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Friday, December 26, 2008

Another Recession Plus: RV Sales Down

On our regular trips through Lake Herman State Park, my wife and I usually count the number of tent campers. Out of 72 campsites, we have never on a single day reached double digits. Throughout the summer, the campgrounds are all a-whir with RV air conditioners.

I like simple camping. Tent, compass, notebook, boots, and RPM (raisins, peanuts, M&Ms). On the trail, I hardly want to cook, let alone have a microwave and TV.

It thus gives me some grinchy pleasure to hear that RV sales are down nationwide about 25%. Duane Spader of Spader's RV Center near Sioux Falls tells AP he's taken an even harder hit, a 30% drop this year. I take that as a sign that more people are realizing they don't need 40 feet of fiberglass and AC to enjoy the great outdoors.

I note with some disdain that Spader appears to be getting some KELO time as part of what looks like a coordinated RV dealers campaign to publicize the impact of tight credit on RV sales. The National RV Dealers Association is trying to make the argument that banks receiving federal bailout money should "make consumer loans available for RVs on an equal basis with loans for automobiles, educational expenses, and purchases with credit cards."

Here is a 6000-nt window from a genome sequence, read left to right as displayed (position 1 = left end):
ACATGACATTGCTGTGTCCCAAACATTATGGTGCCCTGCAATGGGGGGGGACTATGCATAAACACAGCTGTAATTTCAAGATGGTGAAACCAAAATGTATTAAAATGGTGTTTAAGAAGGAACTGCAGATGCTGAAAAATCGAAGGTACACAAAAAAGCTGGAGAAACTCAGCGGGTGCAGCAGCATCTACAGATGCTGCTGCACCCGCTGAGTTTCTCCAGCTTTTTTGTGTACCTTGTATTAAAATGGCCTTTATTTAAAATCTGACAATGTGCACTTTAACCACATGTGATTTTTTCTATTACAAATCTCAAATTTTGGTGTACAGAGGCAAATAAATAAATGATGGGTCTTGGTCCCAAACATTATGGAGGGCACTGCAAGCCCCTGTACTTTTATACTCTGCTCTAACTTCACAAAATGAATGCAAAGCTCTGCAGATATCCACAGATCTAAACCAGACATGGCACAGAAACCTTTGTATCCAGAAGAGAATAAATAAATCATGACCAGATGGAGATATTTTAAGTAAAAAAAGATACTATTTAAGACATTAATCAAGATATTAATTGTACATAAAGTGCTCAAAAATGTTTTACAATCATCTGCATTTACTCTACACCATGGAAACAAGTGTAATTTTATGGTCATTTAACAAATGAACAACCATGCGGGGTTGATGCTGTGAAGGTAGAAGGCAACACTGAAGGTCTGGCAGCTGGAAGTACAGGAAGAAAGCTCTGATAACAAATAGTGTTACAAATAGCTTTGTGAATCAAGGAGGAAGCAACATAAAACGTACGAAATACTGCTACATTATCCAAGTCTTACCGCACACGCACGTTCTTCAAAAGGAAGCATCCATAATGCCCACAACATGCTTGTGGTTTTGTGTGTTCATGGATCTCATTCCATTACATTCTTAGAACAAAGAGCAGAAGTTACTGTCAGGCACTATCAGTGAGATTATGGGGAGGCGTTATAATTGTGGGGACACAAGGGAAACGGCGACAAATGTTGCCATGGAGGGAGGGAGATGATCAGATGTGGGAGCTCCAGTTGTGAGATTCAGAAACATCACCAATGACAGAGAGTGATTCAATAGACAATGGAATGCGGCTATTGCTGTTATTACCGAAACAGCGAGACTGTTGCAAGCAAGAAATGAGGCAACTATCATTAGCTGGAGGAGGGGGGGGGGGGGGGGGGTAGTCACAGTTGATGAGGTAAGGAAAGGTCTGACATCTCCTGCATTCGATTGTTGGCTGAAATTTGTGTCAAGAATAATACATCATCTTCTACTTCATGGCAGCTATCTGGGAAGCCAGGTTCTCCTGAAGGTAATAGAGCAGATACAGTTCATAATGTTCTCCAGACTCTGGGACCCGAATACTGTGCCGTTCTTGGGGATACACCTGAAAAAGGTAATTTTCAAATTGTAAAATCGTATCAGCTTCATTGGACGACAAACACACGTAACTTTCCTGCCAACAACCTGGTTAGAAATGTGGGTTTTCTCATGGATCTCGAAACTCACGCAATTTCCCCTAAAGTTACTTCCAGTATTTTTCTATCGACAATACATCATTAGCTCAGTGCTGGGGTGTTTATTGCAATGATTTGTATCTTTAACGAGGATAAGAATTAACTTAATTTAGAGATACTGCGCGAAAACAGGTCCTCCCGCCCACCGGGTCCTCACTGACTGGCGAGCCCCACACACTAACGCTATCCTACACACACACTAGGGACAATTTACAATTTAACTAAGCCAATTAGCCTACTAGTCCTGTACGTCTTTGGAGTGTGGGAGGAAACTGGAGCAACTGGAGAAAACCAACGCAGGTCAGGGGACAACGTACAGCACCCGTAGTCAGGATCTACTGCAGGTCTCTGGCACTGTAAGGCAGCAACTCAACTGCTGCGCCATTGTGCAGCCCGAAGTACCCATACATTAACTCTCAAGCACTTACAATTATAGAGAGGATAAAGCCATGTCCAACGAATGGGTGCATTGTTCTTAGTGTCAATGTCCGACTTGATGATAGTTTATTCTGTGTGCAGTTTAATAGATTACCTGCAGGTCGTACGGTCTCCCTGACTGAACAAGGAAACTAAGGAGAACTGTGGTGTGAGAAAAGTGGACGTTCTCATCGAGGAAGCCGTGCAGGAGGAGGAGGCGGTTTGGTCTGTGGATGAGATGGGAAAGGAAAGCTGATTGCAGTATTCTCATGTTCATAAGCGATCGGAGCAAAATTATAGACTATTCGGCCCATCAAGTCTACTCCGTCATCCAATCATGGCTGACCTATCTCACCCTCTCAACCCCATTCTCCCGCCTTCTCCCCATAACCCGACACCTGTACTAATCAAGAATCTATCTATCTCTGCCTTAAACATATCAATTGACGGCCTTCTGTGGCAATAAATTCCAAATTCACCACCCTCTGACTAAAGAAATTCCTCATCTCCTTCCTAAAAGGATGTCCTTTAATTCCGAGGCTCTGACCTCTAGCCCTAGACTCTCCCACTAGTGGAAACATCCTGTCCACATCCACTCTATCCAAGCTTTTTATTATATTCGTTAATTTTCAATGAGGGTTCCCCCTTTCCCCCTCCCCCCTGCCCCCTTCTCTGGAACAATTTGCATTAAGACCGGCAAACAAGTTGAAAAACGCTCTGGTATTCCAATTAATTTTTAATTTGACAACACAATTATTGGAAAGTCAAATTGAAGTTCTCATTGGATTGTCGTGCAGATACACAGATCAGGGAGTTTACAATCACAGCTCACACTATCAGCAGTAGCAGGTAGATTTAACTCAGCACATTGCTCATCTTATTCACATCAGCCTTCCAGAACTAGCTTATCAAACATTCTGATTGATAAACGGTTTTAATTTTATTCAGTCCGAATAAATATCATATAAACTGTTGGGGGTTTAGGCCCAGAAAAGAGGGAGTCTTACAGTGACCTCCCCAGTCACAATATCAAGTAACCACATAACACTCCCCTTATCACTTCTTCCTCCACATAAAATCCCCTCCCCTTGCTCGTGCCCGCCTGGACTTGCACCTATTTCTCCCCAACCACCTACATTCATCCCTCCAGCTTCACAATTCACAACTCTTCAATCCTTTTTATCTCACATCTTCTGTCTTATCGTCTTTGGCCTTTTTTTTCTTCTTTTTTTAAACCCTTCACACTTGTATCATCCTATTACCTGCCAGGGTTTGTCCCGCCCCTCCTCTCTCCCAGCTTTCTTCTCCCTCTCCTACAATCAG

Hold the phone, kids:
  1. Financing to buy an RV is not a "critical need."
  2. If you need a loan to finance your recreation, you're spending too much on recreation.
  3. If more banks are at least requiring buyers to make down payments on RVs, that's a good thing for consumer responsibility (see RVDA's Nov. 2008 dealer survey).
  4. If we have any federal money left to throw around, it should go not to finance extravagant consumer purchases for a minority who can afford loans beyond their home mortgage and auto loans, but to support building infrastructure that everyone—RVers, tenters, hikers and bikers alike—can use and enjoy. Fix the roads and bridges (WPA), build parks and trails (CCC).